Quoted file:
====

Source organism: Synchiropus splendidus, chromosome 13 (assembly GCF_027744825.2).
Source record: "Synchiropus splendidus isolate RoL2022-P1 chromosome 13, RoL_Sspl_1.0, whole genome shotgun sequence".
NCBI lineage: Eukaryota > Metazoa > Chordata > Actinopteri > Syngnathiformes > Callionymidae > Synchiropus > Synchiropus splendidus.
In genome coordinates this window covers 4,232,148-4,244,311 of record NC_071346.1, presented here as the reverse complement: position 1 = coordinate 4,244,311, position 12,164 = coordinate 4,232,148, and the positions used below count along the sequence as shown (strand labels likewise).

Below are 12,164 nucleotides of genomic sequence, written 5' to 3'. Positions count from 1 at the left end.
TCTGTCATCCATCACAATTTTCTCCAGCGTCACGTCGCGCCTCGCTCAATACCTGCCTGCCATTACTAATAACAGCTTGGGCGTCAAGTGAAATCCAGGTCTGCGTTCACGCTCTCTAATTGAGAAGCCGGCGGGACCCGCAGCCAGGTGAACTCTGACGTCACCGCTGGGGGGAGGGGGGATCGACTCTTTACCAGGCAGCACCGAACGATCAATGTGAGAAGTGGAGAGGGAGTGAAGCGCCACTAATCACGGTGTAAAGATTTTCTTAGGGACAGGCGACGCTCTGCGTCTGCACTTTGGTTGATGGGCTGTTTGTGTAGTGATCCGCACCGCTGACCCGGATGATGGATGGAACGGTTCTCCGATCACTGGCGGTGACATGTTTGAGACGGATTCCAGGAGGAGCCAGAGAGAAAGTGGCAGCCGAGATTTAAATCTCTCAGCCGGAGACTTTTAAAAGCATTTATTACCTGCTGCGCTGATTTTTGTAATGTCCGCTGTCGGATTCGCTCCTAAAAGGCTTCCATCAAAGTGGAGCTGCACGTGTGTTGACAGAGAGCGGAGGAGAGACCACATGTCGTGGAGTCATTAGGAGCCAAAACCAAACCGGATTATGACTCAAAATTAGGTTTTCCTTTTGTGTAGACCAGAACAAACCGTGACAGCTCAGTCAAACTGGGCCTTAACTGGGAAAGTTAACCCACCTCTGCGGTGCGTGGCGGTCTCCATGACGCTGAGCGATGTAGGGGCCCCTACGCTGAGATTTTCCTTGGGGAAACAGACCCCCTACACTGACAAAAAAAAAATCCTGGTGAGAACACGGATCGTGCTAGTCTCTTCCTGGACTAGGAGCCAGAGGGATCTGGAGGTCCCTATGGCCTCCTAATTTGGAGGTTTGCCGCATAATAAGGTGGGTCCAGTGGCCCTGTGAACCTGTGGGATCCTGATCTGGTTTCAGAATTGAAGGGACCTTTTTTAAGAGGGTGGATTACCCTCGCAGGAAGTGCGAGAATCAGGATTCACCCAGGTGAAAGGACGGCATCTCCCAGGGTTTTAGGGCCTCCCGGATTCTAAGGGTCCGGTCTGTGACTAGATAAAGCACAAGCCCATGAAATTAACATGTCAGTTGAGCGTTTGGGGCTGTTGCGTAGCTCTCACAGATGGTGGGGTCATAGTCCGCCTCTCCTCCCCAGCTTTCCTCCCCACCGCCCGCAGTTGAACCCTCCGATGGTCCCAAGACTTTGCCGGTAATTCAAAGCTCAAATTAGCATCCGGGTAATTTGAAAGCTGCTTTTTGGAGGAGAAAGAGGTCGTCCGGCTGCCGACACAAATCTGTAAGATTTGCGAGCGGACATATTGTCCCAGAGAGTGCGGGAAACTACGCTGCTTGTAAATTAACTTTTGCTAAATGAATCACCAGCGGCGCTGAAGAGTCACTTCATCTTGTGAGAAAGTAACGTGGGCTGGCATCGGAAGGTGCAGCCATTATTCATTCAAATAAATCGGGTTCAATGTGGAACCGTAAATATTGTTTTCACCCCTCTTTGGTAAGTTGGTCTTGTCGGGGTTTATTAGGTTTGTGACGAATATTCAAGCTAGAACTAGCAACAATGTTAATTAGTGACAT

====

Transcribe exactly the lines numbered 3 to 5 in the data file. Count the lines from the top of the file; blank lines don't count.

NCBI lineage: Eukaryota > Metazoa > Chordata > Actinopteri > Syngnathiformes > Callionymidae > Synchiropus > Synchiropus splendidus.
In genome coordinates this window covers 4,232,148-4,244,311 of record NC_071346.1, presented here as the reverse complement: position 1 = coordinate 4,244,311, position 12,164 = coordinate 4,232,148, and the positions used below count along the sequence as shown (strand labels likewise).

Below are 12,164 nucleotides of genomic sequence, written 5' to 3'. Positions count from 1 at the left end.